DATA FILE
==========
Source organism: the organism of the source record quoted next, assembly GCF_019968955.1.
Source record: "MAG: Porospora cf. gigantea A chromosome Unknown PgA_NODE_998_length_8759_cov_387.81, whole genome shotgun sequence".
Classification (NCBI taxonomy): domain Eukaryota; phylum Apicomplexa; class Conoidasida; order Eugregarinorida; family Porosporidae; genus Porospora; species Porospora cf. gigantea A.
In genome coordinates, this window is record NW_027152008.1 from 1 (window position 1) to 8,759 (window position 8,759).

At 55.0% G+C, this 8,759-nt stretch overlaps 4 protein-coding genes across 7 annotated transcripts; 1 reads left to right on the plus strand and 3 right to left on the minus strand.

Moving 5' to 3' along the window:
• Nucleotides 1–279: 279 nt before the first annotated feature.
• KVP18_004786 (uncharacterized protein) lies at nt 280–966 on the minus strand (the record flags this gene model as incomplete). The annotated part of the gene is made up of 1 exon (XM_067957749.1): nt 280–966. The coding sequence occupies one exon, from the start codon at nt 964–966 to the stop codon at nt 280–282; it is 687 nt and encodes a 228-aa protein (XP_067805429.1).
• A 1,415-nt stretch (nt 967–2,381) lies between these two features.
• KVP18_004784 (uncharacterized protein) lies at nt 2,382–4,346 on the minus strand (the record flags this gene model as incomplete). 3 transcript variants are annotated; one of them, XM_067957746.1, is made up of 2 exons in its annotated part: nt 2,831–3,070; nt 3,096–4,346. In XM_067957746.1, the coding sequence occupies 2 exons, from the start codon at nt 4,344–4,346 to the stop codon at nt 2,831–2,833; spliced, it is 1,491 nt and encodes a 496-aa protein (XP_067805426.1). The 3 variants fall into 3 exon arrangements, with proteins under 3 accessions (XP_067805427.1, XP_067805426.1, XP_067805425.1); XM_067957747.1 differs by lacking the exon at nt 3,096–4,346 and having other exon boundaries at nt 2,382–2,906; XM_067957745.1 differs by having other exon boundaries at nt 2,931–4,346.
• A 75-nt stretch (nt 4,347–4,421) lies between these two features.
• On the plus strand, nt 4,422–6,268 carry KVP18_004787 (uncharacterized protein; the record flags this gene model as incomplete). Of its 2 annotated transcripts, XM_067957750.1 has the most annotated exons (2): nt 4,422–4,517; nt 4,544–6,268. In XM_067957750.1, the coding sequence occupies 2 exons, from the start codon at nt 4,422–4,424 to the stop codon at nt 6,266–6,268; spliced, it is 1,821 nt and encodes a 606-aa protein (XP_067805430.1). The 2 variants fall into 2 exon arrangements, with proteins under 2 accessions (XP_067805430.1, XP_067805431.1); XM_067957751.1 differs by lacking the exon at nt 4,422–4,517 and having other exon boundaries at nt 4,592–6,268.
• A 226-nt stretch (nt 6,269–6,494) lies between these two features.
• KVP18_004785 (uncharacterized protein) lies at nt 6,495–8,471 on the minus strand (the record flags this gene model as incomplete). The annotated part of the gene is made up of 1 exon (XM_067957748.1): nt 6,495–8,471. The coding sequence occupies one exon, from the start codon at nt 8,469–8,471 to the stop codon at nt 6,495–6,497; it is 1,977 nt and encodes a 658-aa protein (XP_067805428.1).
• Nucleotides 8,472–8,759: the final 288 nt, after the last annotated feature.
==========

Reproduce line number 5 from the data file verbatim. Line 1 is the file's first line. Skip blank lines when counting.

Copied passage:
At 55.0% G+C, this 8,759-nt stretch overlaps 4 protein-coding genes across 7 annotated transcripts; 1 reads left to right on the plus strand and 3 right to left on the minus strand.